GMO Crops Disrupt Trade

Transport filled with corn.

[SANTIAGO] China’s rejection on March 24 of 21,800 tonnes of US corn containing an unapproved genetically-modified organisms (GMO) strain takes the volume of US corn turned away by the Asian nation since November to 908,800 tonnes.

The contamination detected by the Chinese has hit sales and corn prices, damaging US farmers growing GM-free crops.

China’s rejection of shipments containing low levels of GMOs is another indication of the surge in numbers of low level incidents of GMOs that are disrupting the food and feed trade.

A recent survey of 75 countries by the UN Food and Agricultural Organization (FAO) shows that the number of shipments stopped for this reason has risen from only 60 between 2002 and 2008 to 138 between 2009 and 2012.

“The number of incidents is small relative to the millions of tonnes of food and feed traded every day,” said Renata Clarke, the FAO senior food officer who directed the survey.

The US, Canada and China – in that order – reported the largest number of incidents of food and feed imports and exports found to have been accidentally contaminated with GM material.

In the developing world Argentina, Brazil, Chile, Chinese Taipei, Colombia, India, Pakistan, Philippines, Thailand, South Africa and Vietnam also reported incidents.

The main crops involved were linseed, rice, maize, papaya and soybean and soybean products, according to the survey. Once detected, most shipments were destroyed or returned to the exporting, the survey revealed.

GM trace amounts in non-GM food and feed come, for example, from trucks or machines used previously to transport or process GM crops and increasingly from contamination of non-GM crops by GM pollen drift or GM seeds becoming mixed with non-GM ones.

When asked which were the most important factors contributing to the trade risks posed by low-level GM contamination, 41.89 percent of the countries that participated in the FAO survey blamed different policies on GMOs existing between trading partners.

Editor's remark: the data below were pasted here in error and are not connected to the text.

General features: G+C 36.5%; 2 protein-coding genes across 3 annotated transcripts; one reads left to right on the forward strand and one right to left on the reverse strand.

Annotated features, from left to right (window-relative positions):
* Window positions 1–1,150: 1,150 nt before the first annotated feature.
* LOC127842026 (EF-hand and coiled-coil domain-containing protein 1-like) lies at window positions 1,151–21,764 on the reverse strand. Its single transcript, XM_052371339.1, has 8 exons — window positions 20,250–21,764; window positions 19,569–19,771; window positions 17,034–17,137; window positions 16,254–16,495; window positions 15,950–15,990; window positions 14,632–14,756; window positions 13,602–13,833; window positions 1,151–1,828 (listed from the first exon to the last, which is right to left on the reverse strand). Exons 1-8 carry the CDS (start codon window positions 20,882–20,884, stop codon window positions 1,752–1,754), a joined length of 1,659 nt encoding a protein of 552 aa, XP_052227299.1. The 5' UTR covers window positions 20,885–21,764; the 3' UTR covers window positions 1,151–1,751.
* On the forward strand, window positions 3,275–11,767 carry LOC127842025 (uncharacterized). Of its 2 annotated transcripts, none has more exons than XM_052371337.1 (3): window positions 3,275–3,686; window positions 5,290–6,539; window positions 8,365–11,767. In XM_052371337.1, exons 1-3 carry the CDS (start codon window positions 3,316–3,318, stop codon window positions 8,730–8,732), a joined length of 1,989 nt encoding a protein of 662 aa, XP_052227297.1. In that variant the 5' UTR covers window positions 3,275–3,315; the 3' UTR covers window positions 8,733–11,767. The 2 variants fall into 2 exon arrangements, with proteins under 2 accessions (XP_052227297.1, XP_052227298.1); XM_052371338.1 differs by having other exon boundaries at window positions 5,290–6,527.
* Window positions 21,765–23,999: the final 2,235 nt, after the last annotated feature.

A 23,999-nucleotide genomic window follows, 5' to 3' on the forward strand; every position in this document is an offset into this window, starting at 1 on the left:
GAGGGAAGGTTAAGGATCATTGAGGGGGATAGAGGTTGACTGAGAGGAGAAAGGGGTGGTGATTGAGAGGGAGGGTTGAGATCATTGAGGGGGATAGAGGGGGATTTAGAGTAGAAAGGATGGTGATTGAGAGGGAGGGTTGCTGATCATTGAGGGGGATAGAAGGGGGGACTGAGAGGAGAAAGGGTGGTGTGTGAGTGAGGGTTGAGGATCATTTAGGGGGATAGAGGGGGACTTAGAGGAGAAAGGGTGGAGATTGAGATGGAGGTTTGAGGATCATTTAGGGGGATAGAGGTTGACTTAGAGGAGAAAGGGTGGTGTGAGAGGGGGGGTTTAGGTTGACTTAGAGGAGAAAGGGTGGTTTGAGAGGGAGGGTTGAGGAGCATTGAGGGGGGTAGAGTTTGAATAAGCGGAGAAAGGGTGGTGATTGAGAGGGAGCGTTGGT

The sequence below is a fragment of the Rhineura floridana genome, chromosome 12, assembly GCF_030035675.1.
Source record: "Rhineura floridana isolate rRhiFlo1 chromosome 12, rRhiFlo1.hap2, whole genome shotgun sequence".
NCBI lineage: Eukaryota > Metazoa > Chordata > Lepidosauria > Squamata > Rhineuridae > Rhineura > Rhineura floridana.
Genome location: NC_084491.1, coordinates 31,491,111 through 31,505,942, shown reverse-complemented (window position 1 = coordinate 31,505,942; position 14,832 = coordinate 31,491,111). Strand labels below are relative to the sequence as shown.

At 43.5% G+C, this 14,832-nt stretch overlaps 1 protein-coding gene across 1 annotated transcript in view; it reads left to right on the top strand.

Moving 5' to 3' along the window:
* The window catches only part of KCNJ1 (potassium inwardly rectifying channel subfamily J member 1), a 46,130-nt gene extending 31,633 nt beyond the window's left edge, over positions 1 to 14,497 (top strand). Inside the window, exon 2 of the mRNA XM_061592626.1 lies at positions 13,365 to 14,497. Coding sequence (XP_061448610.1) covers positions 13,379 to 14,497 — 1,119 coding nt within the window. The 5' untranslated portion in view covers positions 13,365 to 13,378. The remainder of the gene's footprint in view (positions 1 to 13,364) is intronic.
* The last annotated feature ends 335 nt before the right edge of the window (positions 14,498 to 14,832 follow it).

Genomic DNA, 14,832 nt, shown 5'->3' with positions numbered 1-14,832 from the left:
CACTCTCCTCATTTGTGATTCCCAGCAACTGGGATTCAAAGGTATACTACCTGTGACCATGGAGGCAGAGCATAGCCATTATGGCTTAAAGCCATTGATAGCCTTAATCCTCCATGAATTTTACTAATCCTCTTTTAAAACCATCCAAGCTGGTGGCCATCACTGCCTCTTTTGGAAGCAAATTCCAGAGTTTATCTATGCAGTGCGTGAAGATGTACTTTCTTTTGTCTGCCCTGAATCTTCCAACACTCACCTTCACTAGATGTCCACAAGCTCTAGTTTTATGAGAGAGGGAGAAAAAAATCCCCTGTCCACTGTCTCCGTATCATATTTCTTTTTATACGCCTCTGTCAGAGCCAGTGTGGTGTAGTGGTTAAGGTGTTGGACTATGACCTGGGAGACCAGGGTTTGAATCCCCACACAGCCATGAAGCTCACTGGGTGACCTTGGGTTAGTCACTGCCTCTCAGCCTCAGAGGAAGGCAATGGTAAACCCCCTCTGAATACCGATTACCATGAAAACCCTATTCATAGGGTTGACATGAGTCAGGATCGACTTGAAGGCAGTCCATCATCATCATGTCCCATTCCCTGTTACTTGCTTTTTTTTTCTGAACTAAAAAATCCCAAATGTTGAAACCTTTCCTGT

The FAO says that the lack of an international agreement defining or quantifying “low level” prompts countries to have their own regulations. Most countries, however, have a zero-tolerance for low-level presence, Renata Clarke tells SciDev.Net.

Over a third (35.14 per cent) mentioned the different timing (and duration) for approval of GM as another reason for the trade disruptions related to low-level GM contamination.

China’s rejection in March of US corn is a clear example of this point. Sygenta AG, producer of MIR 62 turned down by the Chinese, told Reuters that it had been waiting for four years for China to approve the strain.

What the FAO survey did not capture is the amplification effect that the detection of a GM trait in a food or feed import in a given country has over other trading partners.

According to US press reports, the discovery last year of a trace of GM herbicide tolerant wheat in a farmer’s field in Oregon, US, led the European Union to advise its member states to test some wheat shipments from the US.

In Asia, South Korea cancelled US wheat imports after Japan did; Thailand alerted its ports and China and the Philippines said they were following the US Department of Agriculture’s investigation into the GM contamination.

Risk-averse actions such as those of the Asian countries after the Oregon discovery are prompted by factors such as the lack of clarity about the impact of GM crops and foods on health and concern over the impact of GMO crops on the environment.

There are also fears that cross-contamination of non-GM crops with GM crops may prevent sales to countries where tough GM regulations apply.

The risk of cross-contamination exists in all countries that produce GM crops. In 2013, of 27 countries which planted GM crops, 19 were in the developing world, according to the latest report of the International Service for the Acquisition of Agri-biotech Applications (ISAAA), an industry trade group.

Argentina and Brazil in Latin America and India and China in South Asia were in the lead. Each of the top 10 GM-producing countries – of which eight were developing – grew more than one million hectares of GM crops.

Almost half of the 75 countries that responded the FAO’s questionnaire produce GM crops for research or commercial use but most say they do not have low-level GM regulations and 37 indicated that they have little or no capacity to detect GMOs.

The FAO expects more low-level incidents in the future.

The reason given in an FAO background paper on low levels of GM crops in international food and feed trade released in March is that more countries are developing GM crops every year and there are new GM crops in the pipeline.

Renata Clarke adds that the number of incidents may also increase as countries improve their capacity to implement/enforce policies and regulations.

“Our assumption is that more capacity would have an impact on more frequent inspections and testing and consequently on the number of incidents,” Clarke said.